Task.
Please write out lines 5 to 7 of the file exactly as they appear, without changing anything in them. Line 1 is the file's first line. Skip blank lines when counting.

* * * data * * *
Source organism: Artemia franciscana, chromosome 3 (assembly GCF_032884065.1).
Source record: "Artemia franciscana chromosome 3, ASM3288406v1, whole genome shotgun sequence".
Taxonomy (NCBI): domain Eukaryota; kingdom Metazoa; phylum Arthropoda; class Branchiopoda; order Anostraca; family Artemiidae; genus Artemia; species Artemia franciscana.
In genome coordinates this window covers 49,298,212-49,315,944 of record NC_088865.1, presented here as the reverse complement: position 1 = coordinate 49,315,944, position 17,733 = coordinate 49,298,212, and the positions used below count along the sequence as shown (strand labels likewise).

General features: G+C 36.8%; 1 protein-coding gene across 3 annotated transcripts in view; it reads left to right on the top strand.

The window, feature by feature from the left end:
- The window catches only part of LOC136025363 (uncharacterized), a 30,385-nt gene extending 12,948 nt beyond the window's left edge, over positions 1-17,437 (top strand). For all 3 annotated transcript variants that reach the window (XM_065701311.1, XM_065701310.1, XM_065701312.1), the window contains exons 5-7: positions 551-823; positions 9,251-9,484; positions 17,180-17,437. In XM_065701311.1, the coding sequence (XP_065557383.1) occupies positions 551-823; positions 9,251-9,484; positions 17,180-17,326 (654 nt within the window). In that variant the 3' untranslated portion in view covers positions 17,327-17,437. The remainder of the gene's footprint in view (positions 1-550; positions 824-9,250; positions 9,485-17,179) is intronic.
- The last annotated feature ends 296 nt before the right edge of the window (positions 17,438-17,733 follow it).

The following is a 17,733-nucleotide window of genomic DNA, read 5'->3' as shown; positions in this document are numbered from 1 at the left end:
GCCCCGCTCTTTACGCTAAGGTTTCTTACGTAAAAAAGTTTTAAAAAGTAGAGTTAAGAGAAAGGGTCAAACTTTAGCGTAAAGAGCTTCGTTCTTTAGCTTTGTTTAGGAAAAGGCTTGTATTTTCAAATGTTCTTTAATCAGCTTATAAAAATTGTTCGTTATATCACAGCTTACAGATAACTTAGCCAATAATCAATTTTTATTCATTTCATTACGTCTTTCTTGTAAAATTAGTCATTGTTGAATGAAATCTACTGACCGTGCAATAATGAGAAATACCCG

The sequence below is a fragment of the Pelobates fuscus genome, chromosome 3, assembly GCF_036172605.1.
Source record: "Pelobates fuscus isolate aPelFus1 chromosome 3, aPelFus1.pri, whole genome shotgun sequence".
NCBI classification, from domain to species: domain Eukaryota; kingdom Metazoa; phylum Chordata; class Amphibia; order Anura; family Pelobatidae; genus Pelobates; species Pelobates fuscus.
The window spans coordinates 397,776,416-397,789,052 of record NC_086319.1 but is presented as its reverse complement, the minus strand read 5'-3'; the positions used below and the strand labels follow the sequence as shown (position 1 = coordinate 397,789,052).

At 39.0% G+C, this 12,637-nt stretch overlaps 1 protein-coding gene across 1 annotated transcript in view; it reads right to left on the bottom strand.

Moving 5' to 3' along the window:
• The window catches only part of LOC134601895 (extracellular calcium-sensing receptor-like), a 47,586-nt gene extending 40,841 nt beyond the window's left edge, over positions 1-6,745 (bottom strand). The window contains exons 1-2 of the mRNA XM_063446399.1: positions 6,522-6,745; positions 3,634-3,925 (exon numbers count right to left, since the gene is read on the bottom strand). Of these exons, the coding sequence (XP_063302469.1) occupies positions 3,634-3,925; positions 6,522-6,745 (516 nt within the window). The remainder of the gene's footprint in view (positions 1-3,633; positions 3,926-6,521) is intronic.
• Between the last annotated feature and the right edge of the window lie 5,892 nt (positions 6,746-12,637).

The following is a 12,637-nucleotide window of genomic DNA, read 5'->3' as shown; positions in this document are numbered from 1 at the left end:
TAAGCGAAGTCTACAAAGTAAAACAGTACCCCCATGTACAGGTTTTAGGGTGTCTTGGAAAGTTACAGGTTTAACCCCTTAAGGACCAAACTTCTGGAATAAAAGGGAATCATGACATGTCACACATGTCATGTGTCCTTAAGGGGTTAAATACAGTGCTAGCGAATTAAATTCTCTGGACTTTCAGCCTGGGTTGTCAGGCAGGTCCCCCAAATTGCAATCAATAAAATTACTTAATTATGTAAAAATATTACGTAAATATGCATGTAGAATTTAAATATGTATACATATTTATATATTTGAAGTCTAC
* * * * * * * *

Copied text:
General features: G+C 36.8%; 1 protein-coding gene across 3 annotated transcripts in view; it reads left to right on the top strand.

The window, feature by feature from the left end:
- The window catches only part of LOC136025363 (uncharacterized), a 30,385-nt gene extending 12,948 nt beyond the window's left edge, over positions 1-17,437 (top strand). For all 3 annotated transcript variants that reach the window (XM_065701311.1, XM_065701310.1, XM_065701312.1), the window contains exons 5-7: positions 551-823; positions 9,251-9,484; positions 17,180-17,437. In XM_065701311.1, the coding sequence (XP_065557383.1) occupies positions 551-823; positions 9,251-9,484; positions 17,180-17,326 (654 nt within the window). In that variant the 3' untranslated portion in view covers positions 17,327-17,437. The remainder of the gene's footprint in view (positions 1-550; positions 824-9,250; positions 9,485-17,179) is intronic.